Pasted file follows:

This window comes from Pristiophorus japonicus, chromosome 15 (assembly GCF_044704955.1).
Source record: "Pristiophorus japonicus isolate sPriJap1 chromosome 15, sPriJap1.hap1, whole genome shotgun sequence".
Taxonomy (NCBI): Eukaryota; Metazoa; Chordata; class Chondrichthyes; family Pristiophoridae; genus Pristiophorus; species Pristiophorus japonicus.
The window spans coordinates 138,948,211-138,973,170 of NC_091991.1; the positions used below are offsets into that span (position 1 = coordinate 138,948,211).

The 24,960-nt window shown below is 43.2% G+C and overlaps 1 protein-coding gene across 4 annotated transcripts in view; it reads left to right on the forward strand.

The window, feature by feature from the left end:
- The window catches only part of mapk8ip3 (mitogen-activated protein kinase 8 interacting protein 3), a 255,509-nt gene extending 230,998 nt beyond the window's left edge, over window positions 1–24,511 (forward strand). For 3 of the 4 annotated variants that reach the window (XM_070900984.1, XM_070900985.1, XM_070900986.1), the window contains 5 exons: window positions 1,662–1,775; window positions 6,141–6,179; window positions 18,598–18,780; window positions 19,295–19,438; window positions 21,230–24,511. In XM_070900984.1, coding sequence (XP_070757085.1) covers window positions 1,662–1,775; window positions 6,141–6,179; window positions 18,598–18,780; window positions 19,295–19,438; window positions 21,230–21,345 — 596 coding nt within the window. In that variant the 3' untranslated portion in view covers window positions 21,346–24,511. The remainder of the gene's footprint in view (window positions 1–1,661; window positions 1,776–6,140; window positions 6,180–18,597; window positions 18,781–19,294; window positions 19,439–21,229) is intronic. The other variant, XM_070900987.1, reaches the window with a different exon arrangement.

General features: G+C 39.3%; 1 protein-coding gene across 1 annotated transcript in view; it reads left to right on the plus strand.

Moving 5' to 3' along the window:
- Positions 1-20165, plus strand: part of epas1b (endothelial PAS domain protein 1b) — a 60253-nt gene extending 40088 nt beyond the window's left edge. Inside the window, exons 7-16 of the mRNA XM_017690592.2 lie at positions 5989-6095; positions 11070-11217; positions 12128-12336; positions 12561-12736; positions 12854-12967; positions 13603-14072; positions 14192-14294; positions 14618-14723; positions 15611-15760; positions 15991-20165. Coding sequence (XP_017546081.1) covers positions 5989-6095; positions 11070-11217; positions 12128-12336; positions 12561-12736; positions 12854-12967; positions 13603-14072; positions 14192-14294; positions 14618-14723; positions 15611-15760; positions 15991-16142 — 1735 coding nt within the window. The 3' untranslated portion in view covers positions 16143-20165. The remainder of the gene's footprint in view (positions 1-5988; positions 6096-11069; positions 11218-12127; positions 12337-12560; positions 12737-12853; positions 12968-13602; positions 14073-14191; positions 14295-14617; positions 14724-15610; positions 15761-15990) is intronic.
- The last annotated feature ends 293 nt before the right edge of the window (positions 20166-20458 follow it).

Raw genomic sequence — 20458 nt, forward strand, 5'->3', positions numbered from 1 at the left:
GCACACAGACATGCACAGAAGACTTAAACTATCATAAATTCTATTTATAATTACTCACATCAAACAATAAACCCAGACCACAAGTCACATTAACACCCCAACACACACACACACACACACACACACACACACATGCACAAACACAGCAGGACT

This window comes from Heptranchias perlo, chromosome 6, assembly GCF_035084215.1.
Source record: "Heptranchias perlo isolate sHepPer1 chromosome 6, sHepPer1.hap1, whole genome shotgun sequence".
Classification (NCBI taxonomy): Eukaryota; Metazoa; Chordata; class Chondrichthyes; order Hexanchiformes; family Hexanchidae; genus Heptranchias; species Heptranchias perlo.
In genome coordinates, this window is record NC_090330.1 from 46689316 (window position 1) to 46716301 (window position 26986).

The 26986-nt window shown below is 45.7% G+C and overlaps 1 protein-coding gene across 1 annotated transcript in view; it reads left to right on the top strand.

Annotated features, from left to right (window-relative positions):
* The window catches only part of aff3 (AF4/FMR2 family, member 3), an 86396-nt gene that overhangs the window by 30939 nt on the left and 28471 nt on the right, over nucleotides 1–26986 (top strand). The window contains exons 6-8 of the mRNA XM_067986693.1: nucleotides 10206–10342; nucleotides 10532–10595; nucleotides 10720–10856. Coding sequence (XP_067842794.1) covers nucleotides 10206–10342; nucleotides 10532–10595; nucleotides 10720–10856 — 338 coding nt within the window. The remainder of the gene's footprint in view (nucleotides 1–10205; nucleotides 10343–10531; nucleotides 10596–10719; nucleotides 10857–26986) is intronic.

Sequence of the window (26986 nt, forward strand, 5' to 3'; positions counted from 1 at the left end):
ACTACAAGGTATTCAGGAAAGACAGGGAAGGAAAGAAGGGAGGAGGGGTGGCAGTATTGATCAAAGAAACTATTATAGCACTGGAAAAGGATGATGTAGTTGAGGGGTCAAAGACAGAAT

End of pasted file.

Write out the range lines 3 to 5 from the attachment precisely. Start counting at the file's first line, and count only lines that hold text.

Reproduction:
Taxonomy (NCBI): Eukaryota; Metazoa; Chordata; class Chondrichthyes; family Pristiophoridae; genus Pristiophorus; species Pristiophorus japonicus.
The window spans coordinates 138,948,211-138,973,170 of NC_091991.1; the positions used below are offsets into that span (position 1 = coordinate 138,948,211).

The 24,960-nt window shown below is 43.2% G+C and overlaps 1 protein-coding gene across 4 annotated transcripts in view; it reads left to right on the forward strand.